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UPDATED: Sadiq Khan's office says fears over London's cycling budget "complete nonsense"

"Cycle spending could fall off a cliff," warned assembly member after quizzing mayor at City Hall...

UPDATED: Mayor of London Sadiq Khan's office say it is "complete nonsense that the capital's cycling budget risks being cut - although he acknowledged this morning that the amount of money allocated to it in the coming years can only be determined once Transport for London (TfL) publishes its new business plan later this year,  leading one London Assembly member to warn that “cycle spending could fall off a cliff.”

The Labour politician, who replaced Boris Johnson in May this year, was responding to a question from the Green Party’s Caroline Russell at this morning’s Mayor’s Question Time at City Hall.

Ms Russell, elected to the London Assembly in May and an Islington councillor, asked Mr Khan: “Will you keep your cycling funding at £155 million throughout your time as Mayor?”

Mr Khan, who ahead of the mayoral elections this year said he supported the London Cycling Campaign’s Sign for Cycling pledges, replied: “Rather than speculating on research, let’s see what the business proposal due to come out soon says about how much we should spend.”

> Khan backs LCC Sign for Cycling pledges

The Green Party assembly member also urged the mayor to roll out Cycle Superhighways to unlock cycling potential there, but Mr Khan said it would be wrong for TfL to put “all their eggs in one basket.”

The exchange followed the publication last week of a report by the London Assembly’s Budget and Performance Committee which warned that TfL’s finances faced a crisis as a result of government funding being withdrawn earlier than anticipated, leaving a hole of £2.8 billion.

It also said that Mr Khan’s fares freeze would cost TfL £640 million over four years, while £30 million each year would be lost through the bus hopper ticket introduced this month.

Ms Russell pointed out to the mayor that encouraging cycling would help TfL save money, saying: “Your fares freeze will save the average household around £200 a year, but every new London cyclist could save £800 a year. Many thousands of Londoners won’t feel confident in taking up cycling.”

Following the session, she warned that funding for cycling “could fall of a cliff.”

She said: “I am very disappointed that the Mayor refused to rule out cycling budget cuts today.

“During his election campaign he pledged to increase the proportion of TfL funding for cycling, his fares freeze and other pressures mean the overall pot for transport investment is going to shrink.

“That means cycle spending could fall off a cliff even if he meets his campaign pledge.”

“We need the mayor to increase the cycling budget significantly and show he is dedicated to building more cycle routes so that a greater range of people can start to cycle.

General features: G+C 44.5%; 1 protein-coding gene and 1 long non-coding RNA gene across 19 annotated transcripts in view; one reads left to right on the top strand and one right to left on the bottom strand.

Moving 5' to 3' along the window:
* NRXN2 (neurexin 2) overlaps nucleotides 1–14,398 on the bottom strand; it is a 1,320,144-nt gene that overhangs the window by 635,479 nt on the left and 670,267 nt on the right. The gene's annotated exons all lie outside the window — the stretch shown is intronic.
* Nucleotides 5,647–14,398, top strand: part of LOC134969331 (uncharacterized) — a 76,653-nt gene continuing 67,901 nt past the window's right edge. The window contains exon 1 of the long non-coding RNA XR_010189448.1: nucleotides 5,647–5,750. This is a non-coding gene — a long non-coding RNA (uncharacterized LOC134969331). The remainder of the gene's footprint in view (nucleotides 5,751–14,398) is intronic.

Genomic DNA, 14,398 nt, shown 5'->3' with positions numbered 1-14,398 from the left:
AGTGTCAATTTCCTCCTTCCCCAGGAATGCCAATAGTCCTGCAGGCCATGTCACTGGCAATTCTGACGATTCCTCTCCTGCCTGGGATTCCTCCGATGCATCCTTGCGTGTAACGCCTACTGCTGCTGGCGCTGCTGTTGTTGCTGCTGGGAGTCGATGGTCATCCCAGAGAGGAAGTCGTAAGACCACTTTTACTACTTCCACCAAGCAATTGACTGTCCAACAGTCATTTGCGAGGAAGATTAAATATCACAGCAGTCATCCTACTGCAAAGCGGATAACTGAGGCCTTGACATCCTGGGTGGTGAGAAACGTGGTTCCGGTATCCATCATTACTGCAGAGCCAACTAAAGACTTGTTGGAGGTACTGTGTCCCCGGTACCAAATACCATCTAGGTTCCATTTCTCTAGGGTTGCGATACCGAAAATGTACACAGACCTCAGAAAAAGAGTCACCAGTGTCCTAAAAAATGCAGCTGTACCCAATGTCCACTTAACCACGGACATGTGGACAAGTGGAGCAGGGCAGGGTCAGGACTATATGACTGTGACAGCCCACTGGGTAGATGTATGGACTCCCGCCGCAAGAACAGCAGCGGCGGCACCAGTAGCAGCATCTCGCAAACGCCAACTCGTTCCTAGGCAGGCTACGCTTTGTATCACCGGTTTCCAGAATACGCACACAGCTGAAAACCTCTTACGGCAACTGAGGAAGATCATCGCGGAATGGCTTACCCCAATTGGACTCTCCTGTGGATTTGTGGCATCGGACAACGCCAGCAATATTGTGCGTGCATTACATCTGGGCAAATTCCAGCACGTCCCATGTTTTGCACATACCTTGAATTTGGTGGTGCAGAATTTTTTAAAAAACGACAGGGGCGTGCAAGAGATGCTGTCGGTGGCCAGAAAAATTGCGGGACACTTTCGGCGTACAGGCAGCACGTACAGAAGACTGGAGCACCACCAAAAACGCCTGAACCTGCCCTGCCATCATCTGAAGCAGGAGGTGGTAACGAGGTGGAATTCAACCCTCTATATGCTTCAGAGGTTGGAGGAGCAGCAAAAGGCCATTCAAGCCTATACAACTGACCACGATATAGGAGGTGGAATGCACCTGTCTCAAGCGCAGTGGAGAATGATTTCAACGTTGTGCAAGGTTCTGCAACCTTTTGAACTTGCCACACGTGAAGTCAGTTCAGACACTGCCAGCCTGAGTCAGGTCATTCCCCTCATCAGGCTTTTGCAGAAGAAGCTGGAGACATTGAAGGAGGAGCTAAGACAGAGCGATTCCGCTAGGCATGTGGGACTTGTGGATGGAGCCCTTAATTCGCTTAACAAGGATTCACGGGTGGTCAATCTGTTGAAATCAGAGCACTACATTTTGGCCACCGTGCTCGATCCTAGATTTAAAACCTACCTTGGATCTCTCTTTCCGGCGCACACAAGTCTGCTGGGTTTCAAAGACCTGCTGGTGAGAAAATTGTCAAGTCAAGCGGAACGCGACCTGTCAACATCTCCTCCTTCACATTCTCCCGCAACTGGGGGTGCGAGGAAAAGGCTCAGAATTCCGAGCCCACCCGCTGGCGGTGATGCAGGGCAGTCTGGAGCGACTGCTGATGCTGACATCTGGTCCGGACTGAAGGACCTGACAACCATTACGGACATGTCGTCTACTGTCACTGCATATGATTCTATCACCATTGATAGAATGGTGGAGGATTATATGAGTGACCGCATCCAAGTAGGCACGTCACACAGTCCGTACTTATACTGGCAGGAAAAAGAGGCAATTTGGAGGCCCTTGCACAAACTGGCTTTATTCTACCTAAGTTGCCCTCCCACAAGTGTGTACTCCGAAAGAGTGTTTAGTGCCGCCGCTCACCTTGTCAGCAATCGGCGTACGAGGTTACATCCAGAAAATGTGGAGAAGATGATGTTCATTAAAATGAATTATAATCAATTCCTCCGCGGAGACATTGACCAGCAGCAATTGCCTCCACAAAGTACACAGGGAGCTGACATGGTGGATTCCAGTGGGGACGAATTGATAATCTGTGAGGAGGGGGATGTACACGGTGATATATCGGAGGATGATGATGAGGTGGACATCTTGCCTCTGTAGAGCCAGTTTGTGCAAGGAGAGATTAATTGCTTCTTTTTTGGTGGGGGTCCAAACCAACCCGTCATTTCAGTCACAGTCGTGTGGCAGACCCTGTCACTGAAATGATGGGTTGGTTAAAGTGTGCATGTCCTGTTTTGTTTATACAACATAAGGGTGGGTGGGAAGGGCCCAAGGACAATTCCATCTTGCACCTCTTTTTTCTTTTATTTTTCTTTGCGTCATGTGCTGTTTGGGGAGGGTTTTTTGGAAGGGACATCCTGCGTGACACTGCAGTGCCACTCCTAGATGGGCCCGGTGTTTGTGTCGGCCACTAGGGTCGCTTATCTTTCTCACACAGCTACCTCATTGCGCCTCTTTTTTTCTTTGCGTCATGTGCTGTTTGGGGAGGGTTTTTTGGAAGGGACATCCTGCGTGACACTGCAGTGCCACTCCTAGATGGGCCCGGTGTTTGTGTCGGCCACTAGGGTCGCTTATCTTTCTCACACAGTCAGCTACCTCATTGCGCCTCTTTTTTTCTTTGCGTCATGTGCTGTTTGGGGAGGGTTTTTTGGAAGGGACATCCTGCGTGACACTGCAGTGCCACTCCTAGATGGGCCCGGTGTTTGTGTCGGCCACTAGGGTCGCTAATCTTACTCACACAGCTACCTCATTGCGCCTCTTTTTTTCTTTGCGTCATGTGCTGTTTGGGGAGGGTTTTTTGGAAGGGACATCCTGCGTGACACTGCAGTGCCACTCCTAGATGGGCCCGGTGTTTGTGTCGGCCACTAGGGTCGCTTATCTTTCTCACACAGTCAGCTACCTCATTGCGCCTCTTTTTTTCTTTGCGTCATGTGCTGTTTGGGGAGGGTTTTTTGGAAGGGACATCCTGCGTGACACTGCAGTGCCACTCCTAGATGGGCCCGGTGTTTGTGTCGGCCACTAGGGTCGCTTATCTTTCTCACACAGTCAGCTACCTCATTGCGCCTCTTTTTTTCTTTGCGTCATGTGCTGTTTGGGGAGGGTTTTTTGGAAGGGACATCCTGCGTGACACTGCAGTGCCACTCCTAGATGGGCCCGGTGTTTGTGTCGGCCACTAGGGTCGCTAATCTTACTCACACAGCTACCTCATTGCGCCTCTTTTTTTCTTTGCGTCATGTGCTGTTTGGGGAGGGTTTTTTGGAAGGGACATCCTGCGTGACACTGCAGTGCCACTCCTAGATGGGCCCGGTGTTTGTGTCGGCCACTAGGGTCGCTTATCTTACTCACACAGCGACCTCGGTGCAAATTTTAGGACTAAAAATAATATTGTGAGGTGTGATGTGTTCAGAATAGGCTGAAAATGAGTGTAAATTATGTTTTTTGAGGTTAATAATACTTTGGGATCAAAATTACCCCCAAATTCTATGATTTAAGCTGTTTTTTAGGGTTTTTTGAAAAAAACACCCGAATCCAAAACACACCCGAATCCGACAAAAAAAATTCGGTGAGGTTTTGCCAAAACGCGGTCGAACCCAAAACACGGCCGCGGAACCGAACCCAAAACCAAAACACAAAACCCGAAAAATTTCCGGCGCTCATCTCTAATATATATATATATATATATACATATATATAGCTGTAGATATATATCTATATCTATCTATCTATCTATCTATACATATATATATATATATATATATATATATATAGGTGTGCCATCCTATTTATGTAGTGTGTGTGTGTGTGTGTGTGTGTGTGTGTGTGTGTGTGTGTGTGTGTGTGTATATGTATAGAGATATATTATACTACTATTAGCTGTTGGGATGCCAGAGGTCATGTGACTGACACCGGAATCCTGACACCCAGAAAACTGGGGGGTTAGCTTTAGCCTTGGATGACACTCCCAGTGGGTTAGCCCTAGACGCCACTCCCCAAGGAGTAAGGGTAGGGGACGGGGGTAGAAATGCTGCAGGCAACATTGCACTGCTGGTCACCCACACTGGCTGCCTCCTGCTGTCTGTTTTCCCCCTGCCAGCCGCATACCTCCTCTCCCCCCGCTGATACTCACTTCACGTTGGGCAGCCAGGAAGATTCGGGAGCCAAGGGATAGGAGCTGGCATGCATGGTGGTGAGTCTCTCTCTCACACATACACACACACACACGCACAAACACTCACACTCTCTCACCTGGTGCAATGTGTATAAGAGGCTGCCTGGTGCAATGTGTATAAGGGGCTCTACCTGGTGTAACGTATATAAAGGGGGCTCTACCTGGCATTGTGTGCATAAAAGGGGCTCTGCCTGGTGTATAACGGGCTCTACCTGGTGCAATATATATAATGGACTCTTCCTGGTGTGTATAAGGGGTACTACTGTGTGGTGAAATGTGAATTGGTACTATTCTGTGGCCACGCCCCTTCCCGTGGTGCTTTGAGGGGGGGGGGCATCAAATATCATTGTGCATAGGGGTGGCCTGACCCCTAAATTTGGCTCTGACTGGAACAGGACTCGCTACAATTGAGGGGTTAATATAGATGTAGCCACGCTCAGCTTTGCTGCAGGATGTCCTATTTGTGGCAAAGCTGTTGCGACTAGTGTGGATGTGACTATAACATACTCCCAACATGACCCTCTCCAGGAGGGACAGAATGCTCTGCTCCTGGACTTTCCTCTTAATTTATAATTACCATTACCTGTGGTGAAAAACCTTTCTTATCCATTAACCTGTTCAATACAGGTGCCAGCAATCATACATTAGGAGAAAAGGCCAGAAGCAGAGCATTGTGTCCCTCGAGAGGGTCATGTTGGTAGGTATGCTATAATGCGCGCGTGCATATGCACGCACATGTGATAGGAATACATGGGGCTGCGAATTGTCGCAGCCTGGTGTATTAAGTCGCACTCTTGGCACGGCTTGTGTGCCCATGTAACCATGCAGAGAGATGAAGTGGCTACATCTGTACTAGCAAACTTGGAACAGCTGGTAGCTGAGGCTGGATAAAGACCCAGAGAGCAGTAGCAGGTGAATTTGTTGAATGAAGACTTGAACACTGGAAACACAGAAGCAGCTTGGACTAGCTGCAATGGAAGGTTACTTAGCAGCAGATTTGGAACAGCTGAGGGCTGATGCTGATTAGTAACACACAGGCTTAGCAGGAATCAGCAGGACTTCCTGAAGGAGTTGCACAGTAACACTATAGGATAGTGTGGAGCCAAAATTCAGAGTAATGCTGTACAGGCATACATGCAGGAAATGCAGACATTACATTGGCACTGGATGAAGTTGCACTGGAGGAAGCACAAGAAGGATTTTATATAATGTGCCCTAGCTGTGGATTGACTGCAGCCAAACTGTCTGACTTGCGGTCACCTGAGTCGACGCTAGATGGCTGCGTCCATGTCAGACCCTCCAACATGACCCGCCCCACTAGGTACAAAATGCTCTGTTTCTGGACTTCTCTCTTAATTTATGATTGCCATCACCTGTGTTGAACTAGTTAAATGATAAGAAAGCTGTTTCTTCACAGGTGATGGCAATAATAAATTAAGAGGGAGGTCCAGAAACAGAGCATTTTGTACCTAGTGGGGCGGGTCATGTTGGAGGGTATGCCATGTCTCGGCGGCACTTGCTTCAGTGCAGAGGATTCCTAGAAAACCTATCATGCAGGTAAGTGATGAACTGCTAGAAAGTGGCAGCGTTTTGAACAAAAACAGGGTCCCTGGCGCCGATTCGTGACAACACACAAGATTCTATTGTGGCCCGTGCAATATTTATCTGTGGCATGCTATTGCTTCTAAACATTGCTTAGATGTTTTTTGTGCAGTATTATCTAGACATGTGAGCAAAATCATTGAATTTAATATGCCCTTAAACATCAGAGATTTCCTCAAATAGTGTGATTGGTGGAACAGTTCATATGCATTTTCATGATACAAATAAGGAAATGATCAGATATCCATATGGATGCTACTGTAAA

“London needs more cycling to clean up our polluted air, reduce traffic and take pressure off other forms of transport.

“The superhighways that have been built so far have been phenomenally successful. So many more Londoners feel confident about cycling since they’ve been built.

“Londoners who cycle, or who want to cycle, will be concerned that the Mayor refused to rule out budget cuts when I questioned him today.

“I will be urging him to think again as he draws up his transport plans,” she added.

The mayor's office rejected the claims, however, telling "This is complete nonsense. Sadiq has made it very clear that he will increase the proportion of TfL funding spent on cycling, and more details will be outlined soon in the forthcoming business plan.”

"Sadiq wants to make London a byword for cycling, In the last few weeks, Sadiq has given his support for progressing with major cycling schemes, including Cycle Superhighway 11 and the new North-South Cycle Superhighway. Sadiq will work closely with his new Walking and Cycling Commissioner to ensure he is the most pro-cycling Mayor yet."

Unveiling the Budget and Performance Committee’s report last week, its chairman, Gareth Bacon, said: “Major capital investment in the transport network is needed to keep London moving as its population continues to grow.

“But the funding to support this investment is now at risk. Government funding will be cut to zero faster than TfL had previously expected. And the Mayor’s fares freeze will put another dent in TfL’s finances.

“Will TfL be able to deliver the Mayor’s transport priorities? What we heard in this investigation hasn’t exactly filled us with confidence.”

Simon joined as news editor in 2009 and is now the site’s community editor, acting as a link between the team producing the content and our readers. A law and languages graduate, published translator and former retail analyst, he has reported on issues as diverse as cycling-related court cases, anti-doping investigations, the latest developments in the bike industry and the sport’s biggest races. Now back in London full-time after 15 years living in Oxford and Cambridge, he loves cycling along the Thames but misses having his former riding buddy, Elodie the miniature schnauzer, in the basket in front of him.

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